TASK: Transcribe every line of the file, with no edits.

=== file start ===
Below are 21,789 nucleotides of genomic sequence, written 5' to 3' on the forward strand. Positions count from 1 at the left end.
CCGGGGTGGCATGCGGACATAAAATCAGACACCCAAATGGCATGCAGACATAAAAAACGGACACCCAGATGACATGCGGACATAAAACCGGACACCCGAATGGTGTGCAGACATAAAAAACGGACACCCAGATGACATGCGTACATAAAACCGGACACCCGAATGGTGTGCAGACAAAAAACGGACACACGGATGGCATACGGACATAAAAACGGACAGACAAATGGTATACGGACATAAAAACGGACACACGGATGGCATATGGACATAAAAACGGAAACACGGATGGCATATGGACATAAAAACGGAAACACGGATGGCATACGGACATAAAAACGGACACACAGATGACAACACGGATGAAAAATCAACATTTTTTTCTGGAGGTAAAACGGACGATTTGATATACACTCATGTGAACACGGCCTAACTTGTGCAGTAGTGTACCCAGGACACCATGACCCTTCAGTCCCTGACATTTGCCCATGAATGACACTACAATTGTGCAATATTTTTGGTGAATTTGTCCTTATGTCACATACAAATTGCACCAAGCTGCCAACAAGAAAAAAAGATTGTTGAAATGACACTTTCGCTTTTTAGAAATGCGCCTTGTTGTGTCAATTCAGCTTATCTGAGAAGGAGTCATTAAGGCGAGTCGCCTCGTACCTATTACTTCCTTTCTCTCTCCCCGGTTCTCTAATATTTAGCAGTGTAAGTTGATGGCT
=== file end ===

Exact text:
Below are 21,789 nucleotides of genomic sequence, written 5' to 3' on the forward strand. Positions count from 1 at the left end.
CCGGGGTGGCATGCGGACATAAAATCAGACACCCAAATGGCATGCAGACATAAAAAACGGACACCCAGATGACATGCGGACATAAAACCGGACACCCGAATGGTGTGCAGACATAAAAAACGGACACCCAGATGACATGCGTACATAAAACCGGACACCCGAATGGTGTGCAGACAAAAAACGGACACACGGATGGCATACGGACATAAAAACGGACAGACAAATGGTATACGGACATAAAAACGGACACACGGATGGCATATGGACATAAAAACGGAAACACGGATGGCATATGGACATAAAAACGGAAACACGGATGGCATACGGACATAAAAACGGACACACAGATGACAACACGGATGAAAAATCAACATTTTTTTCTGGAGGTAAAACGGACGATTTGATATACACTCATGTGAACACGGCCTAACTTGTGCAGTAGTGTACCCAGGACACCATGACCCTTCAGTCCCTGACATTTGCCCATGAATGACACTACAATTGTGCAATATTTTTGGTGAATTTGTCCTTATGTCACATACAAATTGCACCAAGCTGCCAACAAGAAAAAAAGATTGTTGAAATGACACTTTCGCTTTTTAGAAATGCGCCTTGTTGTGTCAATTCAGCTTATCTGAGAAGGAGTCATTAAGGCGAGTCGCCTCGTACCTATTACTTCCTTTCTCTCTCCCCGGTTCTCTAATATTTAGCAGTGTAAGTTGATGGCT